Written by Darek Figa
7th November 2012
Rawa Kuno Legacy Forest – a place I’ve not heard of until only a few months ago. A place close to Borneo’s Tanjung Puting National Park and Camp Leaky – the famous orang-utan study site founded by Birute Galdikas and so named in honour of her mentor and teacher Dr Louis Leaky. The very same person who inspired Dian Fossey and Jane Goodall.
Rawa Kuno (Row-ah Koo-nah) is also inspirational and, for the most part, a place that has recently shifted my approach to wildlife conservation. Not only through its tranquil location and biodiversity, but also because of the realisation that saving this forest is an opportunity for me to take an active step to stop ever more animals coming into care, and thus stop their suffering resulting from long term confinement. As an animal welfare officer and behavioural biologist, I’ve seen the damaging effects upon chronically housed captive animals. More so, I’ve spent the past five years helping improve captive conditions for rescued animals throughout Indonesia. Animals such as orang-utans, sun bear, various birds and reptiles. Yet despite our efforts, the reality is they still suffer and will continue to do so whilst we continue clearing their habitat. And each time we destroy habitat we leave fewer places to release the long term captives, only adding to the problem. It’s time to rethink our approach.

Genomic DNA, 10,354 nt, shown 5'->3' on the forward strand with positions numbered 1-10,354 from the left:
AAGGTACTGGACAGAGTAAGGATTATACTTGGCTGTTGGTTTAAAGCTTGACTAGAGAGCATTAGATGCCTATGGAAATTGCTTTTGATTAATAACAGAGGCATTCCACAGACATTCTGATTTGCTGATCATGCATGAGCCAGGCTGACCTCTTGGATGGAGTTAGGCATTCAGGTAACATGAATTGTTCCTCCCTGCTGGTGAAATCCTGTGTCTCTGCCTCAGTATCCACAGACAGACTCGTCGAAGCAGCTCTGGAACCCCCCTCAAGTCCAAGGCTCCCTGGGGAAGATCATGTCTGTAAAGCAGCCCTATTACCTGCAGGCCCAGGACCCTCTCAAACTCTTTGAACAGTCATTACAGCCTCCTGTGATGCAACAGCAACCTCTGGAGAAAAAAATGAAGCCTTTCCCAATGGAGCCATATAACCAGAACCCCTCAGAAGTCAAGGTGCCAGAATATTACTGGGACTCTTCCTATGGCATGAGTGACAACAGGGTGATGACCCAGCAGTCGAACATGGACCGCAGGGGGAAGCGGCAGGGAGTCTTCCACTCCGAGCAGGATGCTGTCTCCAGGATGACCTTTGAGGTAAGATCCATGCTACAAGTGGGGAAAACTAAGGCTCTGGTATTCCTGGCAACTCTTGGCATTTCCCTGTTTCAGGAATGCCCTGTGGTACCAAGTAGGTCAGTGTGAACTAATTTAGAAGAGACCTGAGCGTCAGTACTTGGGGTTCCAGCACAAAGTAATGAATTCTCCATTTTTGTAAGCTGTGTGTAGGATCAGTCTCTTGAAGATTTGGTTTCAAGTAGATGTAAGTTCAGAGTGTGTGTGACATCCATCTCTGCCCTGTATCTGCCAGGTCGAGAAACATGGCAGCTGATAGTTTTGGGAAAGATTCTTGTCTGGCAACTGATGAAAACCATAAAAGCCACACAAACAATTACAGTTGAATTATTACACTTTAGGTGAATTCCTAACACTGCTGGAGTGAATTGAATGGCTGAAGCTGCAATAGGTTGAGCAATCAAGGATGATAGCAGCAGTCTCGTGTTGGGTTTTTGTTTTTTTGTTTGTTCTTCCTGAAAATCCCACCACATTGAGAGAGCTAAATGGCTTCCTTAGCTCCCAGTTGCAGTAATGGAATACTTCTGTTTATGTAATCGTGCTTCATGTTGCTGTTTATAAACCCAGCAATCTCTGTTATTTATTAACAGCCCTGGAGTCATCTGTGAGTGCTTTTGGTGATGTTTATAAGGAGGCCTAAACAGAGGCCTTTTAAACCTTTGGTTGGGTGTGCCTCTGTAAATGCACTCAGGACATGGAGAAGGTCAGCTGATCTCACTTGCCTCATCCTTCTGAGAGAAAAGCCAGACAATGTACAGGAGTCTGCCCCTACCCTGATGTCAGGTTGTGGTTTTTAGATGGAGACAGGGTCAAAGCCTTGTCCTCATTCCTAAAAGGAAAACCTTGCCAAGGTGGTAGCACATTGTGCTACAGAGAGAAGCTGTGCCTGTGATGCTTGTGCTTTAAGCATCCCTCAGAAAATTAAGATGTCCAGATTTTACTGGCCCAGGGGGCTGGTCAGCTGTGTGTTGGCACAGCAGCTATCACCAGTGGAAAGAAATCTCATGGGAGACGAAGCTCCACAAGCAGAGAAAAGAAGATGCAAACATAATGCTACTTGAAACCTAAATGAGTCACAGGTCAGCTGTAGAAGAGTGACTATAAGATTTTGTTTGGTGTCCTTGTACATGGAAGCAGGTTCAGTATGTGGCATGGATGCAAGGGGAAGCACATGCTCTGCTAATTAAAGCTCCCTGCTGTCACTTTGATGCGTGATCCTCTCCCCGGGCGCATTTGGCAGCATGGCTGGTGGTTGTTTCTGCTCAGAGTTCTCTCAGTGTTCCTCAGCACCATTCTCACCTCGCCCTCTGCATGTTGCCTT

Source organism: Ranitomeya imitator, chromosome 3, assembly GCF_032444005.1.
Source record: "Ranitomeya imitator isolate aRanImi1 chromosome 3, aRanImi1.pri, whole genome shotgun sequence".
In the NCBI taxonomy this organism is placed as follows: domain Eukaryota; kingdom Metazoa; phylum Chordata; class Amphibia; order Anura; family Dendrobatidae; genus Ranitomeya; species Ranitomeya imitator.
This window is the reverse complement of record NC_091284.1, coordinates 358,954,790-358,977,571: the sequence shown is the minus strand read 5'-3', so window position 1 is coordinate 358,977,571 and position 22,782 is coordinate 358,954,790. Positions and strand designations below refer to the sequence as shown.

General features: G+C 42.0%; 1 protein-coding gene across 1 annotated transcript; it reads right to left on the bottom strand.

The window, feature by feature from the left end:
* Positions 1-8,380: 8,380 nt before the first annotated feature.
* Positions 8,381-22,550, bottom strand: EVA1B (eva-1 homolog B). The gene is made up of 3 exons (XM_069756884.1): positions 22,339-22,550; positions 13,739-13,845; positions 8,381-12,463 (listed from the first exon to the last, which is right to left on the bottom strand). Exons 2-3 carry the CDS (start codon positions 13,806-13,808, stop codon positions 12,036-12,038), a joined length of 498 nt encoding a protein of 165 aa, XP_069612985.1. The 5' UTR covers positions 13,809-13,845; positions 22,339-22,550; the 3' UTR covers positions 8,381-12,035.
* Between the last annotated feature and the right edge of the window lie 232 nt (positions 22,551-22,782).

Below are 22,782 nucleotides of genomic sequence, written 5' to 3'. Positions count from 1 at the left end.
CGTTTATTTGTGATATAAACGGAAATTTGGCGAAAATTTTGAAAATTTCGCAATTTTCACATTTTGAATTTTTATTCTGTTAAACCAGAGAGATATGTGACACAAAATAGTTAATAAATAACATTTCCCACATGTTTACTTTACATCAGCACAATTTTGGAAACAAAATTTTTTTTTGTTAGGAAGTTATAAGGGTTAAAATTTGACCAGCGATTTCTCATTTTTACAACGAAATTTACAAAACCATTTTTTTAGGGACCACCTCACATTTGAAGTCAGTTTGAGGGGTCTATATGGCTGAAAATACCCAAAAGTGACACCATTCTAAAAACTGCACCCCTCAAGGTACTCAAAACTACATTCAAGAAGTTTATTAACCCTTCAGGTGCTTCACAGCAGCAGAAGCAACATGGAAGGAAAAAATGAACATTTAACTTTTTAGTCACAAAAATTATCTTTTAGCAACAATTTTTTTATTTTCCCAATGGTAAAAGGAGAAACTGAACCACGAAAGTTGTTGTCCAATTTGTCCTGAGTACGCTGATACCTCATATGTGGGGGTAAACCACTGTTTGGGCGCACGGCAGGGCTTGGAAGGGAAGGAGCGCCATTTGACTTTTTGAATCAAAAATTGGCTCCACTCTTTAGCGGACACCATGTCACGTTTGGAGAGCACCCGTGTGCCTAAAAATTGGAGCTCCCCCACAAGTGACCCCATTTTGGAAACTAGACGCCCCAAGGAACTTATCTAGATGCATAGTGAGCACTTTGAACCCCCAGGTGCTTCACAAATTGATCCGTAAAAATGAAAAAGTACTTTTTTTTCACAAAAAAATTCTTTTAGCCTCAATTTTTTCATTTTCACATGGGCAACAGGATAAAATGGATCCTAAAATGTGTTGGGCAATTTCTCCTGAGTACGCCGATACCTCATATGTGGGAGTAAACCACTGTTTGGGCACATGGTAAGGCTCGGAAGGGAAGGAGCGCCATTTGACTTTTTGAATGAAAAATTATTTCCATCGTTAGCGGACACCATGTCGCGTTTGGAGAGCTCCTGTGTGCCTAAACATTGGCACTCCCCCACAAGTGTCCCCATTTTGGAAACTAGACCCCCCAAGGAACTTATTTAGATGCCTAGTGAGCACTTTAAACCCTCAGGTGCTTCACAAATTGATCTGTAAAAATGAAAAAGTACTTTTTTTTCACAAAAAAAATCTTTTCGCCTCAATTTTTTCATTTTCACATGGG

Rawa Kuno is a 6400 acre (2600 hectares) habitat mixing ancient peat swamp and dry brush forest. It’s located in Central Kalimantan close to the small riverside town of Kumi and within an hour of the Orang-utan Foundation International (OFI) care centre in Pangkalanbun. A care centre that has hundreds of displaced and, in most cases, orphaned orang-utans. In fact Indonesia has over 2000 captive orang-utans distributed across care centres –usually all run and managed by dedicated volunteers, and funded by concerned donors.
Having been displaced from their habitat each captive orang-utan has a similar story to share. Imagine for a moment travelling through your street, to a market in search of food, only to reach the edge of what was once familiar that is now flattened and no more. This is one way an orang-utan discovers its forest has been cleared (together with all food, shelter, social connection, and travel corridors), another is via the sound of bull dozers, chain saws, and crash of timber. Global deforestation is staggering. Human population has increased to over 7 billion and we are expected to reach 9 billion by 2050 if not sooner. Yet our population needs somewhere to live. We need food, shelter, social contact, fuel and access corridors to link us back to these resources to survive. Seemingly, the only land we have left is wilderness – no wonder that deforestation usually involves clearing virgin habitat for timber, mining, and agriculture.
According to the UN Food and Agriculture Organisation (FAO) we are clearing 6.4 million hectares a year (or 25 acres per minute), leaving only 30% of our global land mass forest-covered in 2011. In Malaysia and Indonesia we are clearing vast areas of land for the purpose of mono-culture palm oil planation’s – on the promise of money for locals and profit for corporates. WWF estimates 300 football fields of forest are cleared every hour. One of these targeted areas is now Rawa Kuno. And if this land is not secured by December 2012 then the palm oil companies will have their next 300 football field statistic.